How to Stop Collection Calls
Anyone who has been delinquent in paying a bill knows that debt collectors can be very persistent in attempting to collect on a debt. However, when persistence becomes annoyance and harassment, you can make those bill collector calls stop – once and for all.
The Fair Debt Collection Practices Act (FDCPA) prohibits third party debt collectors – those which purchase previously non-collectable debt for pennies on the dollar – from using deceptive and abusive practices.
Steps You Can Take To End Harassment
Here are six steps you can take to make bill collectors stop calling you.
This should put an end to harassing behavior:
- Demand that they stop calling. Under the FDCPA, consumers can send debt collectors a letter demanding that they cease all communications with you – except for a situation in which they are attempting to get a judgment against you. Once they receive that letter, the calls must stop.
- Confront debt buyers. Although many debtors would understandably not want to bother with debt buyers, it’s generally best to find out what they want, have them verify the debt and put everything in writing. That puts the ball in their court – and makes the calls stop.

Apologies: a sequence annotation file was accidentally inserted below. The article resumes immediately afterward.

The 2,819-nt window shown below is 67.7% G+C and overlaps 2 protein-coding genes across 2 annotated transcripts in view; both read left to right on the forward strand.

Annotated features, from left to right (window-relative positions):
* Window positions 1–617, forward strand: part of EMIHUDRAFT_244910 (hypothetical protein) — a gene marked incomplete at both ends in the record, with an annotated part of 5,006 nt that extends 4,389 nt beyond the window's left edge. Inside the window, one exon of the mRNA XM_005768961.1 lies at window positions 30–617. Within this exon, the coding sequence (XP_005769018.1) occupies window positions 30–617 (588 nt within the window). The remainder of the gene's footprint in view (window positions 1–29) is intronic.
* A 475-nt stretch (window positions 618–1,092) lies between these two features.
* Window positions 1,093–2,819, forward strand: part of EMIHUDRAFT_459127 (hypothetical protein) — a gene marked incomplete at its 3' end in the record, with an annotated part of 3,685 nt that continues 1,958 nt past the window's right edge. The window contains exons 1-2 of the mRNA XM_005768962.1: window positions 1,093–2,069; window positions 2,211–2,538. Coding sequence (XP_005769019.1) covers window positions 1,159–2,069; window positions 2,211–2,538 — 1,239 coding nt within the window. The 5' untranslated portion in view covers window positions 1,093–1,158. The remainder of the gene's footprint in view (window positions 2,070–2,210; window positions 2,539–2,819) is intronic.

- Document – everything. One of the most overused legal terms is likely “document, document, document.” That’s especially true when dealing with debt collectors. Keep a log of every call you receive from a debt collector, write down the date you received the call, the number called from, the identity of the debt collection company, what was said during the call and keep every letter you receive. Having documented evidence can be very helpful if you decide to turn the tables and file a lawsuit against the debt collector (see below).
- Inform the FTC. The Federal Trade Commission (FTC) oversees collection agencies in the United States. File a complaint with the FTC and send a copy to the debt collector and the state agency that oversees collection agencies in your state. This should help in getting the calls to stop.
- File a lawsuit. Consumers who have experienced harassing, threatening, abusive and deceptive behavior from debt collectors can, and should, file a lawsuit against them. If a violation occurs, the FDCPA provides for up to $1,000, attorneys’ fees, court costs, and in some cases actual damages. It’s always best to discuss your situation with an experienced debt collection attorney so that you can evaluate your legal options and get everything for which you may be entitled.
- Put the Florida Debt Fighters to work on your case. Contact the experienced debt collection practice attorneys at Florida Debt Fighters. We know the tricks creditors use to collect debts. We can help you put a stop to the calls, e-mails and letters – once and for all.